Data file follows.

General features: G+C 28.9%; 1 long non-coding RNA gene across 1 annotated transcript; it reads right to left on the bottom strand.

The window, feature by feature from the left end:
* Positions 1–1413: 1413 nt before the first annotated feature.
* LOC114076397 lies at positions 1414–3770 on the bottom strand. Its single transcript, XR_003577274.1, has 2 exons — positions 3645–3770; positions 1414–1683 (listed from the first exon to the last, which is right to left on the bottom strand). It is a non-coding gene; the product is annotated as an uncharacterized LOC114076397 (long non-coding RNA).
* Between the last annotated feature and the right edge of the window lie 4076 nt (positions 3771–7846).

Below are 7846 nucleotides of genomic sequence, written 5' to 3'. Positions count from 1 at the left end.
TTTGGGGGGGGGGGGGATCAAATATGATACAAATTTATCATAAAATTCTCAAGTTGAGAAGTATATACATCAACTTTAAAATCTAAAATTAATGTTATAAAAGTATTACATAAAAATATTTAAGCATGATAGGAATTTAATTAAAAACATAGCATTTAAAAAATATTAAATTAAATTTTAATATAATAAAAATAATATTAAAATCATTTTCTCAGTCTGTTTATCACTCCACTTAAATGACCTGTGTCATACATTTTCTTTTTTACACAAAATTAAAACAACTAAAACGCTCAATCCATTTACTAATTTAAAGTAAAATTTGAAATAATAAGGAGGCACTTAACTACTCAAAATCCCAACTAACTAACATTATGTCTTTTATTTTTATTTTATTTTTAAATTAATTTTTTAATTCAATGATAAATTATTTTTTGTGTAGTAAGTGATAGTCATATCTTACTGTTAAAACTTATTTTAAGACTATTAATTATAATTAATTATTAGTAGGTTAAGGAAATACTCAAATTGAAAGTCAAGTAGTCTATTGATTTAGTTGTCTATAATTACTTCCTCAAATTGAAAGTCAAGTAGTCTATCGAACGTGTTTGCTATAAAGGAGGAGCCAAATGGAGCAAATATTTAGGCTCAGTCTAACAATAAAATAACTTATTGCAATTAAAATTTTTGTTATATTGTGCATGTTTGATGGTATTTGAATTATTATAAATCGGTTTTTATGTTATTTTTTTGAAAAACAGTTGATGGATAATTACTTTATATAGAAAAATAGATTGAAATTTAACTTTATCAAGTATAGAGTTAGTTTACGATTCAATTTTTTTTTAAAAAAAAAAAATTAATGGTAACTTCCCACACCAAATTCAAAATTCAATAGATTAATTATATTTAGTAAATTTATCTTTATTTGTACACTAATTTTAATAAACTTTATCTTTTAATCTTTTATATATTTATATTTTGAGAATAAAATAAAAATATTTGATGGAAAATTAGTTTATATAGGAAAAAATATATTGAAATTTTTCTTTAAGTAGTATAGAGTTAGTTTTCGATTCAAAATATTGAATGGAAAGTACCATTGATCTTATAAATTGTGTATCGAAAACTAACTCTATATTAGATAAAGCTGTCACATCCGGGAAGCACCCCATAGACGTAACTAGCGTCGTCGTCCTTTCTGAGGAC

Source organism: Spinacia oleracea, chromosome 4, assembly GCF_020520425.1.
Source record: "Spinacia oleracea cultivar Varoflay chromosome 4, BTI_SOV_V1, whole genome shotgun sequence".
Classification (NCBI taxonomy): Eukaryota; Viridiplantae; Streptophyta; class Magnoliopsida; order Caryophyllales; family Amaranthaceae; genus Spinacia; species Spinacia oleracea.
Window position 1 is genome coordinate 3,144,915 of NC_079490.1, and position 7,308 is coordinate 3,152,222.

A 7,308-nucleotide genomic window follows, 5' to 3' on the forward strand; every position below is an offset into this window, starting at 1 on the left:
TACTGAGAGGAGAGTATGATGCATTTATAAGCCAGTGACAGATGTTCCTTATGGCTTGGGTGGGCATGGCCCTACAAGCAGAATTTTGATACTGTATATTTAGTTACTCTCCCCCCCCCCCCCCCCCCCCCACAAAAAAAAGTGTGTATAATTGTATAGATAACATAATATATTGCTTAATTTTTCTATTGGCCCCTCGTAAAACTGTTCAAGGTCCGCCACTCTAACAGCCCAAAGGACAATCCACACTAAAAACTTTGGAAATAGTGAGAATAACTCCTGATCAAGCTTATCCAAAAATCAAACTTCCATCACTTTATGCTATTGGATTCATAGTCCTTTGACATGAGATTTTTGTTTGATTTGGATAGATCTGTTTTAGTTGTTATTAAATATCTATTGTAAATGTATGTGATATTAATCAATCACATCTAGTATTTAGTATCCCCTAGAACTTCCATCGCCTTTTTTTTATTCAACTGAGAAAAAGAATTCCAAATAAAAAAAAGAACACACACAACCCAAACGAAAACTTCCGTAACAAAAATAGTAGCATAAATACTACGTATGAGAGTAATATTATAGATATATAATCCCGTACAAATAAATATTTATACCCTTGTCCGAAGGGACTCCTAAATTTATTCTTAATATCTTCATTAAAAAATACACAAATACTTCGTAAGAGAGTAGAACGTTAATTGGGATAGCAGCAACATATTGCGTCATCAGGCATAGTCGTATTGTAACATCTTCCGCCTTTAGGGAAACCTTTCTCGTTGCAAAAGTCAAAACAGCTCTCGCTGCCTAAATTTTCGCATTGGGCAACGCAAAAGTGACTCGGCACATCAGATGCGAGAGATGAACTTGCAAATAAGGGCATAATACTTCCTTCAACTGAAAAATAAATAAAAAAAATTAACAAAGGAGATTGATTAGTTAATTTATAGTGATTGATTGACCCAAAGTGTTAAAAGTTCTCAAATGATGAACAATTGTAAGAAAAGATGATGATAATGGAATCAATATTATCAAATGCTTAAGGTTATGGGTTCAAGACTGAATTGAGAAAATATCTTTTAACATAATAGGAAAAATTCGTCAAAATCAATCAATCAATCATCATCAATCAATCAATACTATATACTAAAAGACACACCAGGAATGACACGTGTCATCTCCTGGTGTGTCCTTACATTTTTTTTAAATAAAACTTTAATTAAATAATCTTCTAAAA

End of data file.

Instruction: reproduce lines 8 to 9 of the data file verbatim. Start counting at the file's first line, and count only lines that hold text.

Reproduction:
Source organism: Spinacia oleracea, chromosome 4, assembly GCF_020520425.1.
Source record: "Spinacia oleracea cultivar Varoflay chromosome 4, BTI_SOV_V1, whole genome shotgun sequence".